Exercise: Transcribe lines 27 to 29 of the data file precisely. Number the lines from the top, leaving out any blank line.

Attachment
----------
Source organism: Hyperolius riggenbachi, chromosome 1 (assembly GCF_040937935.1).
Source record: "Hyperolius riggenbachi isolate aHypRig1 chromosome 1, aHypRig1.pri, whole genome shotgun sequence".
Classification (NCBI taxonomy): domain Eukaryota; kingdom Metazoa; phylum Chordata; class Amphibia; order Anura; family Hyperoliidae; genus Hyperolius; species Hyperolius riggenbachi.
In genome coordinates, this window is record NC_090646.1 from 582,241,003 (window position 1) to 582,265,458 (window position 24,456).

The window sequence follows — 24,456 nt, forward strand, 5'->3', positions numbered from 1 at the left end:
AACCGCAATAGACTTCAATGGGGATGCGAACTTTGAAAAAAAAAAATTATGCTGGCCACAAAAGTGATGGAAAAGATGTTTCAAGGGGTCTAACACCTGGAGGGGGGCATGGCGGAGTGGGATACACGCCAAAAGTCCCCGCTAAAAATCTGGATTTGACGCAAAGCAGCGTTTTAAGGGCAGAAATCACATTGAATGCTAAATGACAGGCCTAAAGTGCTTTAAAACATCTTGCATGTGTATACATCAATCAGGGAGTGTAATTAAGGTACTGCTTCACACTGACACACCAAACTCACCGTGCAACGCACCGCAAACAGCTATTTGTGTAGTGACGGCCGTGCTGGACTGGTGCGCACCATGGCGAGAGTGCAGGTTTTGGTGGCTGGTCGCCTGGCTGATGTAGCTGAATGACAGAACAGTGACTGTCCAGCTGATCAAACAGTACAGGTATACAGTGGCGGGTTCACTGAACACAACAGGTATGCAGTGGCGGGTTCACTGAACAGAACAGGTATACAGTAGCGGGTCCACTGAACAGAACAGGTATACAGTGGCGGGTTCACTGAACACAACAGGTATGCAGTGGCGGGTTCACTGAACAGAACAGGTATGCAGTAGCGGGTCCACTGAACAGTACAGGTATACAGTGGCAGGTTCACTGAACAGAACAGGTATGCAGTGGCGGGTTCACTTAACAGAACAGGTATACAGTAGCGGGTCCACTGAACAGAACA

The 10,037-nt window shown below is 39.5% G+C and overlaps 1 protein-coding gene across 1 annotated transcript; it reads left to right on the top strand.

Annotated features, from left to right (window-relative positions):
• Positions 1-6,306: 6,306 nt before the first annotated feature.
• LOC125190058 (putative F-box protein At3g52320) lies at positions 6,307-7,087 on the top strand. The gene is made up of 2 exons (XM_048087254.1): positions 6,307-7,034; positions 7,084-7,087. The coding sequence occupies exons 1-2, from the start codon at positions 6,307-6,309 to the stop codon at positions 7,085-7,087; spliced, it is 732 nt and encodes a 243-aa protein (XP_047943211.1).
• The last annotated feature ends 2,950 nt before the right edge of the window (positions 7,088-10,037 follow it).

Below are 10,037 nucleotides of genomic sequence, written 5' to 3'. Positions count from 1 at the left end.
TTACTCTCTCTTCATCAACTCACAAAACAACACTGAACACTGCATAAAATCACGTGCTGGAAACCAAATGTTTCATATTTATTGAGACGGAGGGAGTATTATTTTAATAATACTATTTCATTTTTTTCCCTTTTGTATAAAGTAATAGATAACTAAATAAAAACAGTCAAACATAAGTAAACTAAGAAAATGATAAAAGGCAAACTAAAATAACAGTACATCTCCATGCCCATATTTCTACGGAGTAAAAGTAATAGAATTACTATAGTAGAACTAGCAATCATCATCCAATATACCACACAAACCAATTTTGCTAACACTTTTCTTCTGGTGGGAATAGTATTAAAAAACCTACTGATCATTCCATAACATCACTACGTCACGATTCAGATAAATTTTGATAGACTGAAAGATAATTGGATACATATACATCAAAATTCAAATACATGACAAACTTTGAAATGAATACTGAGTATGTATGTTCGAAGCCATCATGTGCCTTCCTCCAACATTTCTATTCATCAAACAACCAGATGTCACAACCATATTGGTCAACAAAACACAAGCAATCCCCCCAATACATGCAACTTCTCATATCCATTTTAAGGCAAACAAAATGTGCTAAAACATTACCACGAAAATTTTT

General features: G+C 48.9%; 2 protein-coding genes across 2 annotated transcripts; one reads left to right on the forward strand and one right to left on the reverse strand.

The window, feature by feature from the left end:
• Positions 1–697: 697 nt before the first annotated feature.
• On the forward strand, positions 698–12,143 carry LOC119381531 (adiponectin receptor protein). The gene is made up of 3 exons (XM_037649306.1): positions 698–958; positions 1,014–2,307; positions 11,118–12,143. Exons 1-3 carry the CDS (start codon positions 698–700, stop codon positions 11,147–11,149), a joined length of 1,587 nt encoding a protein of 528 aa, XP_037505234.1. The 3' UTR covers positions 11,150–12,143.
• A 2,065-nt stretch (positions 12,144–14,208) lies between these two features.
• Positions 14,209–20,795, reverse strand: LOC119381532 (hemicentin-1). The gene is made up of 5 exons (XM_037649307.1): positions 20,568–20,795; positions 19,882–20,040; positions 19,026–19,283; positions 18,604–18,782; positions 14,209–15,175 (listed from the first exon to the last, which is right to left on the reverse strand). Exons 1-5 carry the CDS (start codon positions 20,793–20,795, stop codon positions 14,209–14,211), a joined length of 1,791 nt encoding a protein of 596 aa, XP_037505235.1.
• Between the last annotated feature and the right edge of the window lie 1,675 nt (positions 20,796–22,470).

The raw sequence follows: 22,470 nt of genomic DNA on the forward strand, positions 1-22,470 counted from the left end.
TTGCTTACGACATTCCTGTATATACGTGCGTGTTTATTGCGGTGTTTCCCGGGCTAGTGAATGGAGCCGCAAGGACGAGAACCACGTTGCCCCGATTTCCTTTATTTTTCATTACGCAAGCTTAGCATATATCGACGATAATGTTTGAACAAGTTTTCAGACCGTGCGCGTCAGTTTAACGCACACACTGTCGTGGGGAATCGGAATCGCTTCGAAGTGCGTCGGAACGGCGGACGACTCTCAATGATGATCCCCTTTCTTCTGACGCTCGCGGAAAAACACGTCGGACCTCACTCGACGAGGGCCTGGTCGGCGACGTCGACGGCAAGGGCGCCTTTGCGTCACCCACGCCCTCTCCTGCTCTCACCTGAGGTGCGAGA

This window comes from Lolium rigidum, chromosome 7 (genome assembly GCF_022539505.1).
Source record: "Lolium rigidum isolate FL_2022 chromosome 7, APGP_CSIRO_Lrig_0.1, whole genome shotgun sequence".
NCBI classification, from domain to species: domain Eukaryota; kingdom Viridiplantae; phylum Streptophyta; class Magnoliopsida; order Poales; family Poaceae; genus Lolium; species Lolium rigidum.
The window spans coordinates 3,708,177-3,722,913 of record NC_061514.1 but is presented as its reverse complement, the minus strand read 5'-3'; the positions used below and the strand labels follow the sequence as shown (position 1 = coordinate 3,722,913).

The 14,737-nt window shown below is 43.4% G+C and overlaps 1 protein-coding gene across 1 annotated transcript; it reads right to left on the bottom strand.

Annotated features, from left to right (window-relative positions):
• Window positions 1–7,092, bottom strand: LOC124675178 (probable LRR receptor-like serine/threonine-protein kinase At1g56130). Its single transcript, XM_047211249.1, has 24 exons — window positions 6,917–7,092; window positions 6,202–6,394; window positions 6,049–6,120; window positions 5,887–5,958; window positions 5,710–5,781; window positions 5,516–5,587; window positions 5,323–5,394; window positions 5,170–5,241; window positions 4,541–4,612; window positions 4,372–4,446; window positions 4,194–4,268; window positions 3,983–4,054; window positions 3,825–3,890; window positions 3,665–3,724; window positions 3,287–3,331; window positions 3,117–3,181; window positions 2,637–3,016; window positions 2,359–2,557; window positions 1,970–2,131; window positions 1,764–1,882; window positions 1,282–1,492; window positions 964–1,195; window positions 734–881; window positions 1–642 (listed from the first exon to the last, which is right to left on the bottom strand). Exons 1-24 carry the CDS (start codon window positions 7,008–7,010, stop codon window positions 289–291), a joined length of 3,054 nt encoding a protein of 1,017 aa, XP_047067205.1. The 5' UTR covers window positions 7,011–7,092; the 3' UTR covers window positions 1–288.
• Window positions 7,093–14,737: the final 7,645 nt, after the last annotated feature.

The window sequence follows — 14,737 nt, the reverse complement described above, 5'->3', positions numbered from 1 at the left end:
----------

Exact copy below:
The 14,737-nt window shown below is 43.4% G+C and overlaps 1 protein-coding gene across 1 annotated transcript; it reads right to left on the bottom strand.

Annotated features, from left to right (window-relative positions):
• Window positions 1–7,092, bottom strand: LOC124675178 (probable LRR receptor-like serine/threonine-protein kinase At1g56130). Its single transcript, XM_047211249.1, has 24 exons — window positions 6,917–7,092; window positions 6,202–6,394; window positions 6,049–6,120; window positions 5,887–5,958; window positions 5,710–5,781; window positions 5,516–5,587; window positions 5,323–5,394; window positions 5,170–5,241; window positions 4,541–4,612; window positions 4,372–4,446; window positions 4,194–4,268; window positions 3,983–4,054; window positions 3,825–3,890; window positions 3,665–3,724; window positions 3,287–3,331; window positions 3,117–3,181; window positions 2,637–3,016; window positions 2,359–2,557; window positions 1,970–2,131; window positions 1,764–1,882; window positions 1,282–1,492; window positions 964–1,195; window positions 734–881; window positions 1–642 (listed from the first exon to the last, which is right to left on the bottom strand). Exons 1-24 carry the CDS (start codon window positions 7,008–7,010, stop codon window positions 289–291), a joined length of 3,054 nt encoding a protein of 1,017 aa, XP_047067205.1. The 5' UTR covers window positions 7,011–7,092; the 3' UTR covers window positions 1–288.